Law and labour: Two emerging frontiers of social media platform governance in African countries
My talk focuses on two emerging frontiers of platform governance in African countries. The first frontier, which is mainly 'legal' and regulatory in nature, situates the region within a postcolonial legal critique—the continued impacts of the exploitative features of colonialism through state actors and social media platforms in Africa. This frontier is illustrated by extant old colonial laws in many African countries which have found their ways into recent cyber-regulatory laws and policies. States weaponise these laws and social media platforms also kowtow to both these laws and the state and as a result, the average African social media platform user is stuck between two power-hungry giants. This leads to their online rights and by extension, their speech on these platforms, being dictated by a faulty foundation steeped in oppression and racial injustice. The second frontier is the colonially similar exploitation of African labour by social media platforms. This frontier is also new in that content moderation labour as a subset of platform governance is gaining traction in African countries. This kind of labour, outsourced by social media platforms and dubbed as a 'sweatshop', underpays African content moderators, overwork them and then gag them for speaking against unfair labour practices. A closer look at both frontiers shows how law and labour in Africa is exploited for the gains of colonialism and this is what my talk focuses on. My talk seeks to further unpack these issues and suggest possible ways of extricating the colonial grip on social media platform governance in Africa especially as it relates to law and labour.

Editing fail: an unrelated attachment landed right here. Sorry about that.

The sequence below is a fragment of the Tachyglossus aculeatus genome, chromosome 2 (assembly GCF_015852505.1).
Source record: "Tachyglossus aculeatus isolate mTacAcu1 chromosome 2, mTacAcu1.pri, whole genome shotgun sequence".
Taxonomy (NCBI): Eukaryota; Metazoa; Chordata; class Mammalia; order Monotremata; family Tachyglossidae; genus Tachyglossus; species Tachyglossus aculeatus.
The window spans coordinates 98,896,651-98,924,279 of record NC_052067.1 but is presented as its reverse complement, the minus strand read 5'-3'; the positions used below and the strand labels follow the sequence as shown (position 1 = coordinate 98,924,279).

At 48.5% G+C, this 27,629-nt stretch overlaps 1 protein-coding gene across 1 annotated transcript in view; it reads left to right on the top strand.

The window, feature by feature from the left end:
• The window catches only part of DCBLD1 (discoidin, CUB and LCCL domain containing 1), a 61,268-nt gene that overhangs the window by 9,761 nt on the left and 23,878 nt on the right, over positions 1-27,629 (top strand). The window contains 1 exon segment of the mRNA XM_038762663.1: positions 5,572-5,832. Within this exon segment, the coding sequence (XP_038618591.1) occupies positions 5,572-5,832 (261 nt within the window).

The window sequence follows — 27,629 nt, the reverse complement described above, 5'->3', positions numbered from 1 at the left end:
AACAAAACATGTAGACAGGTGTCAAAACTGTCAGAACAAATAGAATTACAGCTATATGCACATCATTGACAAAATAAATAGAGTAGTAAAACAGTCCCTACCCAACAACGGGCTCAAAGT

Dr Tomiwa Ilori is a postdoctoral research fellow at the Centre for Human Rights (Centre), Faculty of Law, University of Pretoria. He works mainly on digital rights-related research/projects and more specifically on platform governance and communication surveillance law. He also works at the Expression, Information and Digital Rights (EIDR) Unit of the Centre. He holds an LLM and LLD in human rights and digital technologies from the Centre.
The event is part of the Seminar Series “Platform Politics and Policy”.
Researchers from outside the WZB who would like to attend may email the organizer, robert.gorwa [at] wzb.eu, to be put onto the seminar series mailing list.